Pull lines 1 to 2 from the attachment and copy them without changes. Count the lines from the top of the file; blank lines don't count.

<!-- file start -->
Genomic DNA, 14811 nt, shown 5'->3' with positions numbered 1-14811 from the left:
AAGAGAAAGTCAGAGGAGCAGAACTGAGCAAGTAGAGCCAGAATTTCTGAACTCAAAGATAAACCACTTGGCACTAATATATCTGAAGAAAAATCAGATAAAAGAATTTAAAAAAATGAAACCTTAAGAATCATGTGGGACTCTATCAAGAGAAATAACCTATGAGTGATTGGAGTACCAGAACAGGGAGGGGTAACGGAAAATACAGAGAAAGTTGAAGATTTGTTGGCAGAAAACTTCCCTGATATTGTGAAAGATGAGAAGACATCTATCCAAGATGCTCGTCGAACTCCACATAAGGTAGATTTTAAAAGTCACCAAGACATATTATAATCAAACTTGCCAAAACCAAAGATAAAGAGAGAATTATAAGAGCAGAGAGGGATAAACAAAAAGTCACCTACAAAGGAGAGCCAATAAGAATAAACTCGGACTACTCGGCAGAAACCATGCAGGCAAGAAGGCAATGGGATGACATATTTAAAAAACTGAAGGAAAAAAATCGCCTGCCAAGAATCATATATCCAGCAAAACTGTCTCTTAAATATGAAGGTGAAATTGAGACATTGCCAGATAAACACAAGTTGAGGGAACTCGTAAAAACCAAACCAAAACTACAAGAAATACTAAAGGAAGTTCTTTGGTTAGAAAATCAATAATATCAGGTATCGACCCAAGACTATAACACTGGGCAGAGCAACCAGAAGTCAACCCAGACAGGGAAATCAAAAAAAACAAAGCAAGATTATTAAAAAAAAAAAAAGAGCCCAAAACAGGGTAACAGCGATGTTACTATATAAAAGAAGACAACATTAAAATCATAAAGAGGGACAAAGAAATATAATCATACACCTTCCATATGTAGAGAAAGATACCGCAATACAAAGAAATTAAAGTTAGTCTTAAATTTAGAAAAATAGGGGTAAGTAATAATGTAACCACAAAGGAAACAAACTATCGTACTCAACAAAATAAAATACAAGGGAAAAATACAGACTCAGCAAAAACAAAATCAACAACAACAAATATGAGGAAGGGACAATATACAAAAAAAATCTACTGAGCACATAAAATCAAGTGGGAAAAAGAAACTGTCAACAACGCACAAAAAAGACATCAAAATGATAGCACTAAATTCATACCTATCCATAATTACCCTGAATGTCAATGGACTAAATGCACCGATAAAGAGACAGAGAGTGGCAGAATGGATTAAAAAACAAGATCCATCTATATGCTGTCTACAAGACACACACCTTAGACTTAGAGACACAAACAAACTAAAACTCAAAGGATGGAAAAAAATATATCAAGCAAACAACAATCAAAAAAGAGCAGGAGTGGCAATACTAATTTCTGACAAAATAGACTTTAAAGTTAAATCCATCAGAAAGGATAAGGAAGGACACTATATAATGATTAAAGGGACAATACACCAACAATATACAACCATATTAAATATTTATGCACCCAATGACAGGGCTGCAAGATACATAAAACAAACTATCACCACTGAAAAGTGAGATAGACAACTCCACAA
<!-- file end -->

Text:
Genomic DNA, 14811 nt, shown 5'->3' with positions numbered 1-14811 from the left:
AAGAGAAAGTCAGAGGAGCAGAACTGAGCAAGTAGAGCCAGAATTTCTGAACTCAAAGATAAACCACTTGGCACTAATATATCTGAAGAAAAATCAGATAAAAGAATTTAAAAAAATGAAACCTTAAGAATCATGTGGGACTCTATCAAGAGAAATAACCTATGAGTGATTGGAGTACCAGAACAGGGAGGGGTAACGGAAAATACAGAGAAAGTTGAAGATTTGTTGGCAGAAAACTTCCCTGATATTGTGAAAGATGAGAAGACATCTATCCAAGATGCTCGTCGAACTCCACATAAGGTAGATTTTAAAAGTCACCAAGACATATTATAATCAAACTTGCCAAAACCAAAGATAAAGAGAGAATTATAAGAGCAGAGAGGGATAAACAAAAAGTCACCTACAAAGGAGAGCCAATAAGAATAAACTCGGACTACTCGGCAGAAACCATGCAGGCAAGAAGGCAATGGGATGACATATTTAAAAAACTGAAGGAAAAAAATCGCCTGCCAAGAATCATATATCCAGCAAAACTGTCTCTTAAATATGAAGGTGAAATTGAGACATTGCCAGATAAACACAAGTTGAGGGAACTCGTAAAAACCAAACCAAAACTACAAGAAATACTAAAGGAAGTTCTTTGGTTAGAAAATCAATAATATCAGGTATCGACCCAAGACTATAACACTGGGCAGAGCAACCAGAAGTCAACCCAGACAGGGAAATCAAAAAAAACAAAGCAAGATTATTAAAAAAAAAAAAAGAGCCCAAAACAGGGTAACAGCGATGTTACTATATAAAAGAAGACAACATTAAAATCATAAAGAGGGACAAAGAAATATAATCATACACCTTCCATATGTAGAGAAAGATACCGCAATACAAAGAAATTAAAGTTAGTCTTAAATTTAGAAAAATAGGGGTAAGTAATAATGTAACCACAAAGGAAACAAACTATCGTACTCAACAAAATAAAATACAAGGGAAAAATACAGACTCAGCAAAAACAAAATCAACAACAACAAATATGAGGAAGGGACAATATACAAAAAAAATCTACTGAGCACATAAAATCAAGTGGGAAAAAGAAACTGTCAACAACGCACAAAAAAGACATCAAAATGATAGCACTAAATTCATACCTATCCATAATTACCCTGAATGTCAATGGACTAAATGCACCGATAAAGAGACAGAGAGTGGCAGAATGGATTAAAAAACAAGATCCATCTATATGCTGTCTACAAGACACACACCTTAGACTTAGAGACACAAACAAACTAAAACTCAAAGGATGGAAAAAAATATATCAAGCAAACAACAATCAAAAAAGAGCAGGAGTGGCAATACTAATTTCTGACAAAATAGACTTTAAAGTTAAATCCATCAGAAAGGATAAGGAAGGACACTATATAATGATTAAAGGGACAATACACCAACAATATACAACCATATTAAATATTTATGCACCCAATGACAGGGCTGCAAGATACATAAAACAAACTATCACCACTGAAAAGTGAGATAGACAACTCCACAA